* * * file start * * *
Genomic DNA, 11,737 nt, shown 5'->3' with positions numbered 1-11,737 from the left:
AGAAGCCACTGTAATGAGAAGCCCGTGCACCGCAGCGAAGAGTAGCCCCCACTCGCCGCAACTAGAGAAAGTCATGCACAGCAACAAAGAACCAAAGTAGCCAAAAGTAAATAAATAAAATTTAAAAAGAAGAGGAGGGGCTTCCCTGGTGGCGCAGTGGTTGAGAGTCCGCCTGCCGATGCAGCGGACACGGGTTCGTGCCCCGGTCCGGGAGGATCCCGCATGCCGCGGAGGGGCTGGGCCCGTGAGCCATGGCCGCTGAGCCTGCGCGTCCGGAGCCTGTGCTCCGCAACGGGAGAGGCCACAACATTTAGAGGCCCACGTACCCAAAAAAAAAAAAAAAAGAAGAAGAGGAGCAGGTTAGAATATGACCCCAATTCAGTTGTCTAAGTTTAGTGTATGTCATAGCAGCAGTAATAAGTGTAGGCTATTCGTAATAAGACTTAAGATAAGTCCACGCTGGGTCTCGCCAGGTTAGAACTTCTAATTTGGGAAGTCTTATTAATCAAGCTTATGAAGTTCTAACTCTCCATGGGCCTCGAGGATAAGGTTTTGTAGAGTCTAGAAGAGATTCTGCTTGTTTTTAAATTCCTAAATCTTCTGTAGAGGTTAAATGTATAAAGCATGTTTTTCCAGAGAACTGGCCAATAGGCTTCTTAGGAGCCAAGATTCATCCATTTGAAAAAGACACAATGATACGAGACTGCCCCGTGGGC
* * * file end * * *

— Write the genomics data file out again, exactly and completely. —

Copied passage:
Genomic DNA, 11,737 nt, shown 5'->3' with positions numbered 1-11,737 from the left:
AGAAGCCACTGTAATGAGAAGCCCGTGCACCGCAGCGAAGAGTAGCCCCCACTCGCCGCAACTAGAGAAAGTCATGCACAGCAACAAAGAACCAAAGTAGCCAAAAGTAAATAAATAAAATTTAAAAAGAAGAGGAGGGGCTTCCCTGGTGGCGCAGTGGTTGAGAGTCCGCCTGCCGATGCAGCGGACACGGGTTCGTGCCCCGGTCCGGGAGGATCCCGCATGCCGCGGAGGGGCTGGGCCCGTGAGCCATGGCCGCTGAGCCTGCGCGTCCGGAGCCTGTGCTCCGCAACGGGAGAGGCCACAACATTTAGAGGCCCACGTACCCAAAAAAAAAAAAAAAAGAAGAAGAGGAGCAGGTTAGAATATGACCCCAATTCAGTTGTCTAAGTTTAGTGTATGTCATAGCAGCAGTAATAAGTGTAGGCTATTCGTAATAAGACTTAAGATAAGTCCACGCTGGGTCTCGCCAGGTTAGAACTTCTAATTTGGGAAGTCTTATTAATCAAGCTTATGAAGTTCTAACTCTCCATGGGCCTCGAGGATAAGGTTTTGTAGAGTCTAGAAGAGATTCTGCTTGTTTTTAAATTCCTAAATCTTCTGTAGAGGTTAAATGTATAAAGCATGTTTTTCCAGAGAACTGGCCAATAGGCTTCTTAGGAGCCAAGATTCATCCATTTGAAAAAGACACAATGATACGAGACTGCCCCGTGGGC